But by fall the winds of change began to blow. Bauke Mollema came over from Belkin to take Andy Schleck's spot as the Tour leader, only Mollema tends to show up in other places, scoring points, and not leaving people shaking their heads. He also brought something the team utterly lacked -- an elite, reliable stage racer in his prime -- and delivered exactly the type of season you'd expect from him in 2015. Mollema wrapped up seventh at the Tour, not headline material but close to it, plus wins in Alberta and the Japan Cup as well as more impressive results like sixth in San Sebastian and second in the Vuelta a Murcia and Tirreno-Adriatico.

Elsewhere in 2015, with Cancellara unfit it was more catch as you can, with top contributions from Fabio Felline and Giacomo Nizzolo, and a strong season from Danny van Poppel... which led him to get the call-up from Team Sky. Frank won a Vuelta stage. Jungels won the Étoile de Besseges in winter. It wasn't exciting. No Cancellara No Party, I guess.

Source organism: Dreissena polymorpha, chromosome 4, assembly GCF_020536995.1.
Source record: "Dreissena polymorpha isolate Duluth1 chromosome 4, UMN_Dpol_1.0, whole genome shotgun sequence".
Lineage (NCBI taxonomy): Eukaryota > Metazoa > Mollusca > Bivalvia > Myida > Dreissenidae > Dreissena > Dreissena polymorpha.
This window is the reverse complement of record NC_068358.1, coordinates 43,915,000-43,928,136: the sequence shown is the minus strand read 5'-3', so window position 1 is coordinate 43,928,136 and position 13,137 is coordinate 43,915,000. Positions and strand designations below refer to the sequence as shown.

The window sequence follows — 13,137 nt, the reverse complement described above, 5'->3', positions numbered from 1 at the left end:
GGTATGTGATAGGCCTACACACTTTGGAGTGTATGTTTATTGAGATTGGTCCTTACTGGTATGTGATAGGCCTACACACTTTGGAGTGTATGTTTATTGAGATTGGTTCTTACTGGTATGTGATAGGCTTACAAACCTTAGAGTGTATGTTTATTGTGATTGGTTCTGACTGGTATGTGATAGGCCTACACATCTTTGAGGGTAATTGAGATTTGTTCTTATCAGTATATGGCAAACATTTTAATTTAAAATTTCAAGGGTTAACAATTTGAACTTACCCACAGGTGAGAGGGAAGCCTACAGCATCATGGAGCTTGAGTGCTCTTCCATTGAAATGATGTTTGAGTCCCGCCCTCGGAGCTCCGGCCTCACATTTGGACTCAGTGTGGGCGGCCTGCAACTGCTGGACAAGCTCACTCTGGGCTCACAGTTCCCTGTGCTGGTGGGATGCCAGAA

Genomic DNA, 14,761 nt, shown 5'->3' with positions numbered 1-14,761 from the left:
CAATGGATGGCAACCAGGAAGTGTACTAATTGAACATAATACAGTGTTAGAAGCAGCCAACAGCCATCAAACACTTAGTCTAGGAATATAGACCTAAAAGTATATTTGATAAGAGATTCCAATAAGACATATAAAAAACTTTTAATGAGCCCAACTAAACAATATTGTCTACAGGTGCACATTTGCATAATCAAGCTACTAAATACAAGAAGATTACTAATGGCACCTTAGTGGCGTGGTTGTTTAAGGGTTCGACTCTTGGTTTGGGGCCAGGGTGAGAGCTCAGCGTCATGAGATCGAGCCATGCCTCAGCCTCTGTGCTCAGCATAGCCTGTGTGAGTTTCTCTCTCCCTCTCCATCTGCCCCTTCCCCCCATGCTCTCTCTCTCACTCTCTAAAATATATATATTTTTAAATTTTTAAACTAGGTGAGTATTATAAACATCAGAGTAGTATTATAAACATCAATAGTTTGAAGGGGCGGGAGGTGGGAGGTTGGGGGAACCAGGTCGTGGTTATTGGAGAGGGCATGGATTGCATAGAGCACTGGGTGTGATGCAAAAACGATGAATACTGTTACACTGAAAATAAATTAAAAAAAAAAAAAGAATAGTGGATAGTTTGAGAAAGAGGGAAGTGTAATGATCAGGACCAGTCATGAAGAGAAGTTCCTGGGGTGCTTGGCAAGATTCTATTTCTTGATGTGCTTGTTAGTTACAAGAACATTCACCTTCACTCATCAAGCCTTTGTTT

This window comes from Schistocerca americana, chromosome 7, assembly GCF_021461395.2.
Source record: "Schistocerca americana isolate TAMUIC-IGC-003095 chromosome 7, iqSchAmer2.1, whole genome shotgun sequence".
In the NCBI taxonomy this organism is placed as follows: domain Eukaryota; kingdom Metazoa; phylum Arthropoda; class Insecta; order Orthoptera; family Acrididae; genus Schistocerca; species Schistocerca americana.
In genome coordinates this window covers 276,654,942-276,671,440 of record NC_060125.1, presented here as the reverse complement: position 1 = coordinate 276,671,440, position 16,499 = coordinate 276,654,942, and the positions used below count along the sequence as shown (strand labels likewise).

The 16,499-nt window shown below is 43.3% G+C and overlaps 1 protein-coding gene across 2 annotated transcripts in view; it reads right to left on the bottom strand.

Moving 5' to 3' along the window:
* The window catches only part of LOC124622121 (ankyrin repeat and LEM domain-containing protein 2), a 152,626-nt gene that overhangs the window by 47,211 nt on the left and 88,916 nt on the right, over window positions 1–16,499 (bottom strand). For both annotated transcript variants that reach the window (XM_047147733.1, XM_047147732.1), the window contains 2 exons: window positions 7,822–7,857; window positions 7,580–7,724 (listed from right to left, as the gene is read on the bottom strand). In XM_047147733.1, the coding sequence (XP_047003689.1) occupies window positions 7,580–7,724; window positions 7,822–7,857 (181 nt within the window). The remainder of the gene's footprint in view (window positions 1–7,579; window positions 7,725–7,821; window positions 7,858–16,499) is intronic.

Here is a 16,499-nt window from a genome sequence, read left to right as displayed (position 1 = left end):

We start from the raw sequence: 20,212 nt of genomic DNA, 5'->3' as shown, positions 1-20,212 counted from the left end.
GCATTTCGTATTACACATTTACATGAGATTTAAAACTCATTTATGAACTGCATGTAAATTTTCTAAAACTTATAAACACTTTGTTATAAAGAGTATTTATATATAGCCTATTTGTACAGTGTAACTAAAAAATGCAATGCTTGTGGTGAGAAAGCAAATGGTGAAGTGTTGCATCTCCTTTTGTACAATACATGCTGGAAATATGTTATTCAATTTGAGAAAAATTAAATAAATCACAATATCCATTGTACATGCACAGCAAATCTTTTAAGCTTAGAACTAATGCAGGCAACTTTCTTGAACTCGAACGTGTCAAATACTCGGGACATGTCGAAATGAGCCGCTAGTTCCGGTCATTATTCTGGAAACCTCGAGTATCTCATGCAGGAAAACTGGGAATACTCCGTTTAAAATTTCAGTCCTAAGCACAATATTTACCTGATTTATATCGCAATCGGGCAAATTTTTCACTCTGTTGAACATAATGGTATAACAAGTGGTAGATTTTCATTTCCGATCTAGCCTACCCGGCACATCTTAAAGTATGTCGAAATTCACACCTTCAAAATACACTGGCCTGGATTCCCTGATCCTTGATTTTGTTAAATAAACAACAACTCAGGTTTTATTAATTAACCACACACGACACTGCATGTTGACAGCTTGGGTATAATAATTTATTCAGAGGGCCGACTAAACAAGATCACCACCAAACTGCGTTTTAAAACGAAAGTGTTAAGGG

Top Three Highlights

  1. Tirreno-Adriatico Stage 7
    For a team lacking in headlines, the day Cancellara won the stage and Mollema came close to taking the overall counts as an exciting one, at the very least.
  2. Yellow in Zeeland
    For a lot of teams wearing the maillot jaune would feel like a huge thing, but in this case I'm not so sure. First, it went to Cancellara for finishing third on the day -- a disorganized, wind-blasted sprint stage. Well, Cancellara has a lot of yellow jerseys hanging in his closet and has given away enough stuffed lions to put the entire stuffed zebra population of France in peril. Each of those jerseys represents a fleeting triumph, which for a proud champion like Cancellara must be a bit of a mixed blessing. Moreover, Cancellara's MO for taking yellow is usually grabbing it with both fists, e.g. through a stage win, not backing into the lead. And this stage sprint will be remembered as much for Mark Cavendish prematurely giving up, rather than finishing his sprint for third and denying Cancellara the time bonus he used to vault over Tony Martin into the lead. But hey, there were still another 20 or so teams who'd have gladly traded places.